There are dynamics in the home that direct the sexual preferences of the children and shape their concept of manhood and womanhood. Especially crucial in the matter of sexual preference is a father’s firm and loving affirmation of a son’s masculinity and daughter’s femininity (Gerald P. Regier, “The Not So Disposable Family,” Pastoral Renewal, Vol. 13, No. 1, July–August, 1988, p. 20). But how can this kind of affirmation be cultivated in an atmosphere where role differences between masculinity and femininity are constantly denied or minimized for the sake of gender-leveling and sex-blindness?
If the only significant role differentiations are based on competency and has no root in nature, what will parents do to shape the sexual identity of their children? If they say that they will do nothing, common sense and many psychological studies tell us that the children will be confused about who they are, and will therefore be far more likely to develop a homosexual orientation or act out their masculinity or femininity in confused and exploiting ways.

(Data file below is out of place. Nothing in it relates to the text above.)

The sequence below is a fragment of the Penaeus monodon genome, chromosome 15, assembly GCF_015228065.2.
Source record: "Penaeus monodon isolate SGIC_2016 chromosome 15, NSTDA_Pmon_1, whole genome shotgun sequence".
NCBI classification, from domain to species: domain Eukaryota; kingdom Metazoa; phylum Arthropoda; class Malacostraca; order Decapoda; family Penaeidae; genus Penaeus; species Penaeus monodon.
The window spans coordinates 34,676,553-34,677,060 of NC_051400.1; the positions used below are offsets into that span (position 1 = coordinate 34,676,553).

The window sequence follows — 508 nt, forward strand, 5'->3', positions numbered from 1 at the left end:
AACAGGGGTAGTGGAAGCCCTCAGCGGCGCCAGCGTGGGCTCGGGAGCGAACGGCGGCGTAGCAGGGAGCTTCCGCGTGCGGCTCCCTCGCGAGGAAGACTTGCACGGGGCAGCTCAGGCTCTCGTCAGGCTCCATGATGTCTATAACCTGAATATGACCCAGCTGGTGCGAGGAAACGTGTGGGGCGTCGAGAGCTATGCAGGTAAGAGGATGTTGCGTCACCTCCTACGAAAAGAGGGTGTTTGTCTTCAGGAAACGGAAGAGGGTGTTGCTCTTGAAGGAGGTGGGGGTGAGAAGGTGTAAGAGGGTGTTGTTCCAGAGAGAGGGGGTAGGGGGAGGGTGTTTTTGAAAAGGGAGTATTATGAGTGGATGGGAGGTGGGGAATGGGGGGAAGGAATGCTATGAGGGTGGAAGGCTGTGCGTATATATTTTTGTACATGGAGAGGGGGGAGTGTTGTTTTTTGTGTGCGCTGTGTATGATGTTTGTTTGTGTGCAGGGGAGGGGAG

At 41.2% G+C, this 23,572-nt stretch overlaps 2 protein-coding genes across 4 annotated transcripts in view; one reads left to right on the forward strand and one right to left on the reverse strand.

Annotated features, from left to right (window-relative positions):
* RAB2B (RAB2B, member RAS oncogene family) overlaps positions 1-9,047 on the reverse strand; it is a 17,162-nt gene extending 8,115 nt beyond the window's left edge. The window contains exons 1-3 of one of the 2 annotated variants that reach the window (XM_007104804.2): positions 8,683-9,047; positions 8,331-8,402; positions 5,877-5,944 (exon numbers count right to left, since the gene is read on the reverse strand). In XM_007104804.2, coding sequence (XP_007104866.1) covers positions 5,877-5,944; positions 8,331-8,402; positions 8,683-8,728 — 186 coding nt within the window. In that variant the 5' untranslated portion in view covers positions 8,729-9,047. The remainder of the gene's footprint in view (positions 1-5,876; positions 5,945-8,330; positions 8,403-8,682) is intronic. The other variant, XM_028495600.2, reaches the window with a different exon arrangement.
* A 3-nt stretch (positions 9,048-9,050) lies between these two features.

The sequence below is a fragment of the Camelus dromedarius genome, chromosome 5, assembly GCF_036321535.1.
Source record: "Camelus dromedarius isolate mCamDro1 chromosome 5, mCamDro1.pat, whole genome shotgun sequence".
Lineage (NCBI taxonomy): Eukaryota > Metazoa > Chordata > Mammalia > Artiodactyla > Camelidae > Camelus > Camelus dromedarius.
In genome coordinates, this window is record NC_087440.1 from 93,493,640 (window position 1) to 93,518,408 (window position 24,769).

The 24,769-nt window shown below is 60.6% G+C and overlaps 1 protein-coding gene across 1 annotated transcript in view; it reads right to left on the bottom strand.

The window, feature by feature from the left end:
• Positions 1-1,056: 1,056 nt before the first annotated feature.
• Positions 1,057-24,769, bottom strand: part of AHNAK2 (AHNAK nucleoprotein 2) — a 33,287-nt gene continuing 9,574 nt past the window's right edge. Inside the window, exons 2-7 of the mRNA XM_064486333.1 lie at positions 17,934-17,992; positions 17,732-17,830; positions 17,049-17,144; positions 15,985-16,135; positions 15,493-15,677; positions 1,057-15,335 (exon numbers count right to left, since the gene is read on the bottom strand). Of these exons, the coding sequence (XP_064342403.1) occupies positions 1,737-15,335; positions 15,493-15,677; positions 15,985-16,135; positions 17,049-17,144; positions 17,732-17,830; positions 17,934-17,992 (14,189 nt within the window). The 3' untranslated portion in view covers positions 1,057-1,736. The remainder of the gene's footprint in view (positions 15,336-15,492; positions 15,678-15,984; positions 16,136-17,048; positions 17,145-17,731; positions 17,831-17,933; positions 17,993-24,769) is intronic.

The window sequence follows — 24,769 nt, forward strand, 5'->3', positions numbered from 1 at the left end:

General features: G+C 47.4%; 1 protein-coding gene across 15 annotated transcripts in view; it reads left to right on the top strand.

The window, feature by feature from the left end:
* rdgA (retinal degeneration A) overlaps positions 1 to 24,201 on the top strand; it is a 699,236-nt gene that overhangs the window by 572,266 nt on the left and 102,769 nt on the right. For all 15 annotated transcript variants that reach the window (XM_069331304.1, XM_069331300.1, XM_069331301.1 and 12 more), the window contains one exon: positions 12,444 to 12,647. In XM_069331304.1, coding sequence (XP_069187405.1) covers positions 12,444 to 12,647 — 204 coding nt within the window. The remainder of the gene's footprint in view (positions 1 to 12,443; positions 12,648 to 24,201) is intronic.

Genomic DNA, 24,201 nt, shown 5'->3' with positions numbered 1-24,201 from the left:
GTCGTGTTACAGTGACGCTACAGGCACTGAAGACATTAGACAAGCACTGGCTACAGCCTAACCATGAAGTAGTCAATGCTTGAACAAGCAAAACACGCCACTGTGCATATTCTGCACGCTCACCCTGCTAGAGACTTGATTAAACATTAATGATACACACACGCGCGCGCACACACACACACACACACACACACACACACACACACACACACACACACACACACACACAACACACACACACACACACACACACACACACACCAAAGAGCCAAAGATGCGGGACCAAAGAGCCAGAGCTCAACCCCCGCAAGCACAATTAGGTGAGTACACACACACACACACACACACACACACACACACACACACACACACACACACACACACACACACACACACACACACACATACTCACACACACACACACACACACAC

To me it is increasingly and painfully clear that Christian feminism is an unwitting partner in unravelling the fabric of complementary manhood and womanhood that provides the foundation not only for biblical marriage and biblical church order, but for heterosexuality itself.
And what is at stake in whether women serve as pastors or men renounce their headship in marriage is, I believe, the very dismantling of the order that God ordained for our good and for his glory. Whether this is so, or is just my opinion, you must judge. I will try to give biblical arguments this evening and tomorrow morning and evening. I invite you to consider and to think biblically.